A community for students.
Here's the question you clicked on:
 0 viewing
lynda.boyce
 one year ago
I need some calculus help.
the profit (in millions of dollars) derived from selling x units of a certain software is modeled by the following function: P(x) = 0.003x^3 + 100x. If the rate of change in profit, called the marginal profit, is modeled by the derivative of P(x), find P'(x).
lynda.boyce
 one year ago
I need some calculus help. the profit (in millions of dollars) derived from selling x units of a certain software is modeled by the following function: P(x) = 0.003x^3 + 100x. If the rate of change in profit, called the marginal profit, is modeled by the derivative of P(x), find P'(x).

This Question is Closed

lynda.boyce
 one year ago
Best ResponseYou've already chosen the best response.0can you explain it a little bit?

dan815
 one year ago
Best ResponseYou've already chosen the best response.0do you know first principles?

dan815
 one year ago
Best ResponseYou've already chosen the best response.0where a derivative comes from

lynda.boyce
 one year ago
Best ResponseYou've already chosen the best response.0I have been thrown into this. I haven't taken algebra since high school and calculus is very new to me

dan815
 one year ago
Best ResponseYou've already chosen the best response.0um start with lines, do you know how to find slope of lines?

lynda.boyce
 one year ago
Best ResponseYou've already chosen the best response.0I sort of understand derivatives

dan815
 one year ago
Best ResponseYou've already chosen the best response.0can you summarize a bit of what u know about derivatives

dan815
 one year ago
Best ResponseYou've already chosen the best response.0id like to know where u stand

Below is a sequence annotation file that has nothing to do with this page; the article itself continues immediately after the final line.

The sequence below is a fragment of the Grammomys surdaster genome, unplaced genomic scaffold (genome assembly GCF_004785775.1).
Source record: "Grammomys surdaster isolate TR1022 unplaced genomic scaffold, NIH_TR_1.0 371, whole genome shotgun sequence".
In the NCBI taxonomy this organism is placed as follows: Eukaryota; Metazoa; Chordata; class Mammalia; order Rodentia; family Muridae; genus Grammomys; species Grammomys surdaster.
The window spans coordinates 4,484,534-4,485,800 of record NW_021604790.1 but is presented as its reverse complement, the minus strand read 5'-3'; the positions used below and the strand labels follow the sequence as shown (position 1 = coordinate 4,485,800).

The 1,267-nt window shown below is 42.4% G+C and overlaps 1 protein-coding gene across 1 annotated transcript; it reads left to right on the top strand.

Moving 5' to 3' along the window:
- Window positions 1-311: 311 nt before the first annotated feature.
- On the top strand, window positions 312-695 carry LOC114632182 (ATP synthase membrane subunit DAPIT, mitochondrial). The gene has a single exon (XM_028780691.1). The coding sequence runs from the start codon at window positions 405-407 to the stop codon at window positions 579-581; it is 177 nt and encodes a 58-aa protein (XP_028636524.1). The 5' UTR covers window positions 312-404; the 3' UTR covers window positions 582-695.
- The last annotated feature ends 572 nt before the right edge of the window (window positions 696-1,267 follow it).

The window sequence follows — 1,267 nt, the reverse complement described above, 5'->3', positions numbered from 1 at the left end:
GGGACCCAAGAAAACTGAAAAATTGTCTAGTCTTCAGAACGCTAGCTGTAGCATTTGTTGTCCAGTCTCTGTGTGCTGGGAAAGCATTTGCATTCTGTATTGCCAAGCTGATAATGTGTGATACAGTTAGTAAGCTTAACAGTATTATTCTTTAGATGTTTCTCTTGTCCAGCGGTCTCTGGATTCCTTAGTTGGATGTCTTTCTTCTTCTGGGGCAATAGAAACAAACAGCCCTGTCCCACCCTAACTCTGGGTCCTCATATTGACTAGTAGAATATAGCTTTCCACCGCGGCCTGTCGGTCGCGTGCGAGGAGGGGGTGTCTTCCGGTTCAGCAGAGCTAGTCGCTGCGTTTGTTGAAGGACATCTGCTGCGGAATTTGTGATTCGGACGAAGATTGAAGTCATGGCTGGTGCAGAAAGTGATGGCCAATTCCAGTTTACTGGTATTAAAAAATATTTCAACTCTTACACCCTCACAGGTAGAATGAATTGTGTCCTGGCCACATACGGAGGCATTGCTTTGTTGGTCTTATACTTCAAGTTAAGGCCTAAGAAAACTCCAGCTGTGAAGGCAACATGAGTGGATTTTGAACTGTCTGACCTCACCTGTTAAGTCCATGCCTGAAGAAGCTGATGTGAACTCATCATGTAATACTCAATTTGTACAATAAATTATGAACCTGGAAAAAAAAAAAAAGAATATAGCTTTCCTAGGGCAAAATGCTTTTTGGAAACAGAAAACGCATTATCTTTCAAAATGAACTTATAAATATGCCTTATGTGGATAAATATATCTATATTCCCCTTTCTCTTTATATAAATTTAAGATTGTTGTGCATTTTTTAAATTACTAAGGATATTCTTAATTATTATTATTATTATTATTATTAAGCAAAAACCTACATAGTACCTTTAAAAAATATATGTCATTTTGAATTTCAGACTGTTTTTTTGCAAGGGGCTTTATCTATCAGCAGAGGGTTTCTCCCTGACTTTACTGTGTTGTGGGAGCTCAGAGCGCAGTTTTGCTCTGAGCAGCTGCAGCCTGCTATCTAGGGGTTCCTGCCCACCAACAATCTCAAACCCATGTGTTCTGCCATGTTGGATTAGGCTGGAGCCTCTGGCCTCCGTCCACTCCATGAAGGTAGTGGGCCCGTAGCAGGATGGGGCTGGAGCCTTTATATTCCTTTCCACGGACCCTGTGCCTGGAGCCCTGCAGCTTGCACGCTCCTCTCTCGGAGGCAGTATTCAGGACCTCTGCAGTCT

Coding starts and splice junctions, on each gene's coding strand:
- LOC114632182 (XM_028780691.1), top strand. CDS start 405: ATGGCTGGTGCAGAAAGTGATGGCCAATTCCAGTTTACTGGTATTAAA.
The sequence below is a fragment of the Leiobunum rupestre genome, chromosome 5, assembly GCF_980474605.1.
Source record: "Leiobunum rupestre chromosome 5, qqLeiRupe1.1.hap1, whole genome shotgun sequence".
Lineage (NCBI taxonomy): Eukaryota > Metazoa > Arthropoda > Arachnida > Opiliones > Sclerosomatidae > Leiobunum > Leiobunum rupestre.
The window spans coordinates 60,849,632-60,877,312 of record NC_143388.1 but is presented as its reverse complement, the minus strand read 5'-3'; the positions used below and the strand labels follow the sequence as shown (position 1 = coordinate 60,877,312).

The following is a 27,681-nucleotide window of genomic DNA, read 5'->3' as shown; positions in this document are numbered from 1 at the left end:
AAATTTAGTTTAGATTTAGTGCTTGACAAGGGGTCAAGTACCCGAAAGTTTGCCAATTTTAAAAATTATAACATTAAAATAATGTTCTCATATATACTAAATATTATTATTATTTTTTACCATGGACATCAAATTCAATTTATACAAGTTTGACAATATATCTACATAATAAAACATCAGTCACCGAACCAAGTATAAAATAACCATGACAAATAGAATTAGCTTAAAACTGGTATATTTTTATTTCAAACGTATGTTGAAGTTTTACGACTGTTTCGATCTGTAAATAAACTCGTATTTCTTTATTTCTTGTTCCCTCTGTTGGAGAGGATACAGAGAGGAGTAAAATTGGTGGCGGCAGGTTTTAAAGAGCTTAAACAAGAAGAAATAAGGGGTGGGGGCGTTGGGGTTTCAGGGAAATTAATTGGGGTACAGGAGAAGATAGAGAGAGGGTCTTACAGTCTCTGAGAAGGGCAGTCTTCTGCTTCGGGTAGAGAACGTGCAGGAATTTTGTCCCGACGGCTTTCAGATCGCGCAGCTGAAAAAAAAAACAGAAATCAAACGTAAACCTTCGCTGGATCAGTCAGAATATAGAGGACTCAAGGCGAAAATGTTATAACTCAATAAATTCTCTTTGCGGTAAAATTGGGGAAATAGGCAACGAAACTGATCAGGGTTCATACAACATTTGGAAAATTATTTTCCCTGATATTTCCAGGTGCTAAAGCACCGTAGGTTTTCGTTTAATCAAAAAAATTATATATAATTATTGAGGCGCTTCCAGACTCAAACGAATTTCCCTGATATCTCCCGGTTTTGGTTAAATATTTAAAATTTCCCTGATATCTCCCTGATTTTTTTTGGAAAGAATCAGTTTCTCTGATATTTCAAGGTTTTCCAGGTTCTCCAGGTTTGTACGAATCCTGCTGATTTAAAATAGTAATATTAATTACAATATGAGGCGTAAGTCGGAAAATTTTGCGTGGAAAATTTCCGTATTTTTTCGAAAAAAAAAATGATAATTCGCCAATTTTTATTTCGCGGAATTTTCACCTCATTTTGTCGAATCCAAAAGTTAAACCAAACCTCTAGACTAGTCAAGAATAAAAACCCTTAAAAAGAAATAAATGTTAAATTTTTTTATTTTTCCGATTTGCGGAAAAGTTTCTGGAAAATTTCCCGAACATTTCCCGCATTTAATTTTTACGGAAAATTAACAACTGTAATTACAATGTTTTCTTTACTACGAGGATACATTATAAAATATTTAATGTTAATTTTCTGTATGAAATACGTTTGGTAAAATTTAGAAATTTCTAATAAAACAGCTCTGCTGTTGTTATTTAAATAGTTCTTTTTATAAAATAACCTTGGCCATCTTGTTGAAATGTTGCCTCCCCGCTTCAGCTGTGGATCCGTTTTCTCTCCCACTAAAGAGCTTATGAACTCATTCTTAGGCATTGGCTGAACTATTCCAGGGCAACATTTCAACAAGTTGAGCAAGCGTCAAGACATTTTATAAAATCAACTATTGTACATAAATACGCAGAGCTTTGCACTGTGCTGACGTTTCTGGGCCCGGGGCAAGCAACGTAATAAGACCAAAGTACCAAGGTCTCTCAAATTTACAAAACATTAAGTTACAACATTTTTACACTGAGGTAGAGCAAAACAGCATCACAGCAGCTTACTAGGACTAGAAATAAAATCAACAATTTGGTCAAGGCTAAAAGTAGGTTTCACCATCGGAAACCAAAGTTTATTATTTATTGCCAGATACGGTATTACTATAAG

lynda.boyce
 one year ago
Best ResponseYou've already chosen the best response.0ok. if you have y = f(x) then the derivative of f is the function whose value is at the x limit

dan815
 one year ago
Best ResponseYou've already chosen the best response.0the way I think is best to think about a derivative is rate of change, it is the slope of the tangent line to some function at every point

lynda.boyce
 one year ago
Best ResponseYou've already chosen the best response.0oh ok I can see that

dan815
 one year ago
Best ResponseYou've already chosen the best response.0if you think about it as this, then the first principle definition of a derivative is very natural

dan815
 one year ago
Best ResponseYou've already chosen the best response.0if you go close and close to the point. the slope of the secant line begins to approach the tangent line at that point

dan815
 one year ago
Best ResponseYou've already chosen the best response.0from this, we can write the first principle equation, and see why the power rule comes up

dan815
 one year ago
Best ResponseYou've already chosen the best response.0soo u want to know why the power rule came about?

dan815
 one year ago
Best ResponseYou've already chosen the best response.0when \[f(x) = x^n \] where n is any random number then \[f'(x) = n*x^{n1}\]

dan815
 one year ago
Best ResponseYou've already chosen the best response.0you can sub in x^n into first principle to see this formula come about

dan815
 one year ago
Best ResponseYou've already chosen the best response.0well if you are interested in the proof, you can try to work it out, you will have to use the binomial theorem in there

lynda.boyce
 one year ago
Best ResponseYou've already chosen the best response.0I will try it thanks
Ask your own question
Sign UpFind more explanations on OpenStudy
Your question is ready. Sign up for free to start getting answers.
spraguer
(Moderator)
5
→ View Detailed Profile
is replying to Can someone tell me what button the professor is hitting...
23
 Teamwork 19 Teammate
 Problem Solving 19 Hero
 Engagement 19 Mad Hatter
 You have blocked this person.
 ✔ You're a fan Checking fan status...
Thanks for being so helpful in mathematics. If you are getting quality help, make sure you spread the word about OpenStudy.